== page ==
All humans are biologically programmed to require sleep, as essential as air, food, and water. The demands of sports training and competition make good, regular, and restful sleep even more important. No athlete can ever realize his or her true sport potential unless their sleep is as vigorously pursued as all other aspects of the athletic life.
Sleep deprivation is not one or two nights of inadequate rest. Sleep deprivation is also referred to as a cumulative sleep debt, the product of ingrained sleep habits. Adolescents who normally require over nine hours of sleep per night to accommodate the growth processes ongoing in their bodies will often desire even more sleep if they are participating in sports. Athletic adults of all ages require more sleep than the general requirement for inactive persons of between seven and nine hours of sleep per night.
The physical effects of sleep deprivation have been the subject of considerable scientific study, particularly as the condition might affect shift workers, or doctors and nurses working very long shifts in an environment when an error due to fatigue might have fatal consequences. As a general rule, when a person has remained awake for periods of 24 hours, the ability to perform relatively basic mathematic problem solving and memory skills will diminish by over 20%. Another comparison is the condition of a sleep-deprived person and someone whose motor skills are significantly impaired by the consumption of alcohol; sleep deprivation is similar to a blood alcohol level reading that will support the criminal offense of impaired operation of a motor vehicle in most countries of the world.
The physiological effects of sleep deprivation on athletic performance are profound. They include an impairment of the athlete's motor function. The inability of the athlete to control all aspects of muscular movement will result almost invariably in substandard sports performance. Examples include races such as the hurdles, which depends on the fluid combination of power and the striding over each hurdle, or sports where the athlete must coordinate a series of movements in rapid succession, a drive to the basket in basketball or the pole vault. As a consequence, the risk of injury to the sleep-deprived athlete is significantly greater than normal.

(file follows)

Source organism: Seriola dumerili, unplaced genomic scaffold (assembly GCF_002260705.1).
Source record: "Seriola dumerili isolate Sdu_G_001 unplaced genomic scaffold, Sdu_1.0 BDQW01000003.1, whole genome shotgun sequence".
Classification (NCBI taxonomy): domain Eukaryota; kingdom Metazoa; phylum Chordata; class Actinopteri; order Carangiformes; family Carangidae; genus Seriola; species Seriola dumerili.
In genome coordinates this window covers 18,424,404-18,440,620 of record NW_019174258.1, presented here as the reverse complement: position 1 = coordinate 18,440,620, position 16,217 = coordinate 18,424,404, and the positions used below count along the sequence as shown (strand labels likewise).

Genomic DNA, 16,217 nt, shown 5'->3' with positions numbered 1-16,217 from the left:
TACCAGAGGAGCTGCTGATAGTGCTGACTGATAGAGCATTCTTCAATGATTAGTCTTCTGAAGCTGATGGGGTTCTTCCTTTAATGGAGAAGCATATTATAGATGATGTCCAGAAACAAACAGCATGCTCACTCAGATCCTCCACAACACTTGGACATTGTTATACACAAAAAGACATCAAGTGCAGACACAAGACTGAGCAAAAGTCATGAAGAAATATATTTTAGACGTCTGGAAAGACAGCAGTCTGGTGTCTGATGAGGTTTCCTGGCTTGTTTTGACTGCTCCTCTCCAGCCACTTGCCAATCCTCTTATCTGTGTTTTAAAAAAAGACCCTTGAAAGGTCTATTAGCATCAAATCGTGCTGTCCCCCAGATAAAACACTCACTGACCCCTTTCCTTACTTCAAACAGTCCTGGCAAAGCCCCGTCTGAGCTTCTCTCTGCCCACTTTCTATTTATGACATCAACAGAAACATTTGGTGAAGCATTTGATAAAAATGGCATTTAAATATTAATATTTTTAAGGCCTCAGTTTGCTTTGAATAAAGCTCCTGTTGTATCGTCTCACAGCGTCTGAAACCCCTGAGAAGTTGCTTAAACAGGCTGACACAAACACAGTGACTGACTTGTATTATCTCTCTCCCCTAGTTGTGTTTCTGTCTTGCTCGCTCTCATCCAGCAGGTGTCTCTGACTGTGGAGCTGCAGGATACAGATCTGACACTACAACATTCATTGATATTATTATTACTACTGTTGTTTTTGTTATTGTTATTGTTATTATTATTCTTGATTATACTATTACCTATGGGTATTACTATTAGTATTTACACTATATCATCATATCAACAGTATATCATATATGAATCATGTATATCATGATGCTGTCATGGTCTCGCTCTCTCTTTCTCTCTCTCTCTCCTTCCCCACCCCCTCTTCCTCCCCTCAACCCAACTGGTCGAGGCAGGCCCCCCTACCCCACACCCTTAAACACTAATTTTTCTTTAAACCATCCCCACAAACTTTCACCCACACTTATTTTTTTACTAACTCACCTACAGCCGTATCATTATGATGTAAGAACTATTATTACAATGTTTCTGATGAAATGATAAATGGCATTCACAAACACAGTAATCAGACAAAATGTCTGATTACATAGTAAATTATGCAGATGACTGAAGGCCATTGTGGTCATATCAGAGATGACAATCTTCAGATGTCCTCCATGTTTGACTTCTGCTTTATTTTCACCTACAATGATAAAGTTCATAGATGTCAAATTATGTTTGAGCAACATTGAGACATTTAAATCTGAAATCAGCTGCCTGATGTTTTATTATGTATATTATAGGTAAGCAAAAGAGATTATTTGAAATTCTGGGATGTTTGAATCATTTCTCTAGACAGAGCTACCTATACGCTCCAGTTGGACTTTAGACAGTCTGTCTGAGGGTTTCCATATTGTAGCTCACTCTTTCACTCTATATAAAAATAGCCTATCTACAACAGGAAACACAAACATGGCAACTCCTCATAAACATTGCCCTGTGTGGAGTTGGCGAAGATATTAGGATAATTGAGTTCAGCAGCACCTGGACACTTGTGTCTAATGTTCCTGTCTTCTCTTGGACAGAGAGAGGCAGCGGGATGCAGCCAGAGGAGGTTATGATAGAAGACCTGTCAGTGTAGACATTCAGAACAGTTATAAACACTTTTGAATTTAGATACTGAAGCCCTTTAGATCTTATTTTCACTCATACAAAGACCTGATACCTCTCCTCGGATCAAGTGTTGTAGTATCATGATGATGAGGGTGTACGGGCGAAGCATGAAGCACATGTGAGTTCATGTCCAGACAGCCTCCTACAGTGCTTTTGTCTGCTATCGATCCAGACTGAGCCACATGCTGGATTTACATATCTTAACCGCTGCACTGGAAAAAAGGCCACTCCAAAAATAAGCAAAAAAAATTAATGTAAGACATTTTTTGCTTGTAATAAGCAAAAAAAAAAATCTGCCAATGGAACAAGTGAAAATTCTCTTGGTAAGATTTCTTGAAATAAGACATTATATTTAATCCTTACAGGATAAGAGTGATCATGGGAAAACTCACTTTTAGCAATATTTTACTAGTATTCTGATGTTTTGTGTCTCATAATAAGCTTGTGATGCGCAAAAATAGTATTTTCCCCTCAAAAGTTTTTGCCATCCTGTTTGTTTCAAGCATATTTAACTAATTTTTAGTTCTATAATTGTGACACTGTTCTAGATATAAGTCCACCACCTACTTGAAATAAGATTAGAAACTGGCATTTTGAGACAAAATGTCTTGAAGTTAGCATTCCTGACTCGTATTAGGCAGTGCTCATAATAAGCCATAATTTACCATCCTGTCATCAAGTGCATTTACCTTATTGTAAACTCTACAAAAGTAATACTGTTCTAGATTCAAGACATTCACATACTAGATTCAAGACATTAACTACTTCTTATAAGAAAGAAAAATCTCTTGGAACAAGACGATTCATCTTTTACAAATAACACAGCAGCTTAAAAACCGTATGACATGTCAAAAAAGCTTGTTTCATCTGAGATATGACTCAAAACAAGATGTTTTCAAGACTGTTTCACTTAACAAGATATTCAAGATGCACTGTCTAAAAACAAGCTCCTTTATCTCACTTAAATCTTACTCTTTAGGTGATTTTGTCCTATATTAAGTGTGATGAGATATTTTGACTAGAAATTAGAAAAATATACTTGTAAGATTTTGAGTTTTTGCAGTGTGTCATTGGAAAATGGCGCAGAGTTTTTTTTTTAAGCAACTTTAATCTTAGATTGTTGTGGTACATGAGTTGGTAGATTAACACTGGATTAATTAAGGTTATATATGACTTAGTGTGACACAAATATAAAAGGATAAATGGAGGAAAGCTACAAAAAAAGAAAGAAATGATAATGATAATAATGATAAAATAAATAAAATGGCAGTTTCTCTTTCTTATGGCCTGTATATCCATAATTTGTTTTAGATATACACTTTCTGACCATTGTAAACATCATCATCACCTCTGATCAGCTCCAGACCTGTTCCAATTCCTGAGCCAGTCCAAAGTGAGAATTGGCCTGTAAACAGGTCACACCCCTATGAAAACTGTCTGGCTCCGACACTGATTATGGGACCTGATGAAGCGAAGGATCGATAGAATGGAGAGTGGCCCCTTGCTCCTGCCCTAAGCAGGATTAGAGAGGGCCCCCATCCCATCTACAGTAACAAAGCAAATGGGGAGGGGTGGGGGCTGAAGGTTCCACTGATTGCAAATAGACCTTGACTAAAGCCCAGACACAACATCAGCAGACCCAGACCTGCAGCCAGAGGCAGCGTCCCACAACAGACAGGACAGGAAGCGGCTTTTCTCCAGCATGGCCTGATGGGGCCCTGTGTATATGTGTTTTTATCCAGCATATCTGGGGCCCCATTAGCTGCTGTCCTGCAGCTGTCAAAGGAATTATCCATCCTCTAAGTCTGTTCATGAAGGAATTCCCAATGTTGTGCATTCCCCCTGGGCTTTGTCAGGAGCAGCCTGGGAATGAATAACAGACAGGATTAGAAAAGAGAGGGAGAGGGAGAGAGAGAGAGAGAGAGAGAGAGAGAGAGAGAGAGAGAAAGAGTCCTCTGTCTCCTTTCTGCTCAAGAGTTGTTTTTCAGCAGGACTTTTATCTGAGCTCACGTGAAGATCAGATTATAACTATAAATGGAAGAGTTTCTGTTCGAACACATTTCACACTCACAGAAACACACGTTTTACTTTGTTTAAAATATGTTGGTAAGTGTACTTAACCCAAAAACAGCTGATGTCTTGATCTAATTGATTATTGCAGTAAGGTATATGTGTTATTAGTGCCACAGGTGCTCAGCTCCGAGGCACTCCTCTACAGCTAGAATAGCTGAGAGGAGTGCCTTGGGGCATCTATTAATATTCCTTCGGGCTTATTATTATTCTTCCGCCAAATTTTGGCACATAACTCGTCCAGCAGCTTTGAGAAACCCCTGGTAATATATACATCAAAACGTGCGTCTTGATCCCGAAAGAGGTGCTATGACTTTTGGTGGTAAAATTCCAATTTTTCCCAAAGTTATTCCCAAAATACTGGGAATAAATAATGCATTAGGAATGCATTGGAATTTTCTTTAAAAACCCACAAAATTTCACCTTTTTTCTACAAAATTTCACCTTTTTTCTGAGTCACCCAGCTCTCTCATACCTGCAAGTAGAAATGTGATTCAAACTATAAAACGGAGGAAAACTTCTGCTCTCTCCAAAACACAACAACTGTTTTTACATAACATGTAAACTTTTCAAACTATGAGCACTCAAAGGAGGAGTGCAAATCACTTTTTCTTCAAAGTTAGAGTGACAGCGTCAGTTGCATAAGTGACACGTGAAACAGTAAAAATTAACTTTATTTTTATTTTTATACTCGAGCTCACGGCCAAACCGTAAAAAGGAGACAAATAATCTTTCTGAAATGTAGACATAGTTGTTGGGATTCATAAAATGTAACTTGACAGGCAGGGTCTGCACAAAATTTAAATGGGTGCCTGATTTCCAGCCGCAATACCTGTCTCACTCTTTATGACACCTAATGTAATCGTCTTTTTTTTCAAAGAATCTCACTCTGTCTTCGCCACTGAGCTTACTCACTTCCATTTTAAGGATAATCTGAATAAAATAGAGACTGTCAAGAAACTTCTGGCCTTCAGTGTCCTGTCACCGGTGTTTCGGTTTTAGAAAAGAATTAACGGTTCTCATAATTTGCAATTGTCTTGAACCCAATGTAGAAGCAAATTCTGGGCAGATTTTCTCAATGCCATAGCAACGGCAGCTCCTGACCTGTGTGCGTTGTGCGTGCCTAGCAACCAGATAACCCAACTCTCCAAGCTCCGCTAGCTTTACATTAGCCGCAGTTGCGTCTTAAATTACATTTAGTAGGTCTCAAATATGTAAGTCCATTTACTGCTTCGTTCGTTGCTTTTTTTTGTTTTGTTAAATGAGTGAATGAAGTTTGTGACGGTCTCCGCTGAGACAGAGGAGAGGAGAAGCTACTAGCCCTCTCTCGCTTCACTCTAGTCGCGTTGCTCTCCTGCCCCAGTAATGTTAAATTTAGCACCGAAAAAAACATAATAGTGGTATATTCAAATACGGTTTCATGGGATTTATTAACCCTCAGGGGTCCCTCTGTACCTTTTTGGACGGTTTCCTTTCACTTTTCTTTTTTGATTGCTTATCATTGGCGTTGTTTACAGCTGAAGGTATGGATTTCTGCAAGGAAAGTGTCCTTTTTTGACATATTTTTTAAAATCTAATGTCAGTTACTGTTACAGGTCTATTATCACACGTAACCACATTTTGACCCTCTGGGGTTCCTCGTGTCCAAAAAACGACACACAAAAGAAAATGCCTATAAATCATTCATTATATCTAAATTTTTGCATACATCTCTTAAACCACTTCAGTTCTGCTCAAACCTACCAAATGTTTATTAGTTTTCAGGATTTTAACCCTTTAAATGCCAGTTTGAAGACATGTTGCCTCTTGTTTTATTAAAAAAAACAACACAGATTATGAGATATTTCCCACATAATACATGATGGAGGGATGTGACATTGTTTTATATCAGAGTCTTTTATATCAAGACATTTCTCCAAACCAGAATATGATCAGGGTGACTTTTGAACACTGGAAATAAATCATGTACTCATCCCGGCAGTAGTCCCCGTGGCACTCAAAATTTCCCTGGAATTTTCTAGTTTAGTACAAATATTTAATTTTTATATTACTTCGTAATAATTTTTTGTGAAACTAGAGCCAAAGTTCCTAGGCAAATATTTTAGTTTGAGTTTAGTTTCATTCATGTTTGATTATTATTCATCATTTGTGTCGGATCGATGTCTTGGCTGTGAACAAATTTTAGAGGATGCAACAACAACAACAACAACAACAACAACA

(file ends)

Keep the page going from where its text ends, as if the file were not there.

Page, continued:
Another effect is an impairment of the athlete's visual reaction time. In sports where the athlete must react to an object, such as a hockey goaltender or a cricket batsman, this impairment will mean the difference between success and failure. Until 2005, major league baseball turned a blind eye to the widespread use by its players of stimulants such as amphetamines. These drugs were a preferred method through which players could combat the sleep deprivation and fatigue caused by back-to-back games and extensive travel, that would otherwise impair reaction time.
Sleep deprivation also causes delays in an athlete's auditory reaction, such as the reaction to a starter's pistol or a teammate calling out information during a game. There is general impairment of an athlete's tactical and decision-making capabilities. As for aerobic performance and endurance, the storage, conversion and metabolism of glucose as an energy source are decreased through sleep deprivation. It is estimated that glucose metabolism will deteriorate in a period of seven to 10 days of limited sleep by as much as 30% to 40%. In addition to the limitations that sleep deprivation will impose on physical performance, this condition will impair the ability of the body to properly store the glycogen necessary to provide the body with reserves to use during vigorous training or competition.
The psychological effects of sleep deprivation on an athlete are as profound as its impacts on the body. A sleep-deprived athlete will often believe he or she is even more fatigued than they actually demonstrate, with all of the usual symptoms of fatigue exaggerated in the mind of the athlete. Absence of sleep will also trigger the endocrine system to produce greater levels of cortisol, the hormone sometime referred to as the stress hormone, an adverse effect on mood. With cortisol, and the other physiological consequences of sleep deprivation, the athlete will often feel irritable and short-tempered.
Overtraining is a well-known athletic condition where an athlete overreaches in the training objectives for a period of time, either through excessive training volume, intensity, or both. If an athlete is deprived of proper sleep, the overtraining syndrome may occur on a much smaller work volume or intensity, because the body's lack of proper sleep reduces the maximum that it can safely endure.
When sleep deprivation has affected an athlete, the remedy is not so simple as one or two good sleeps, although such a development is a start. The athlete must incorporate sleep in properly defined measures into the training program as with any other training component. In typical cases, sleep deprivation can be completely addressed within a few weeks of proper attention.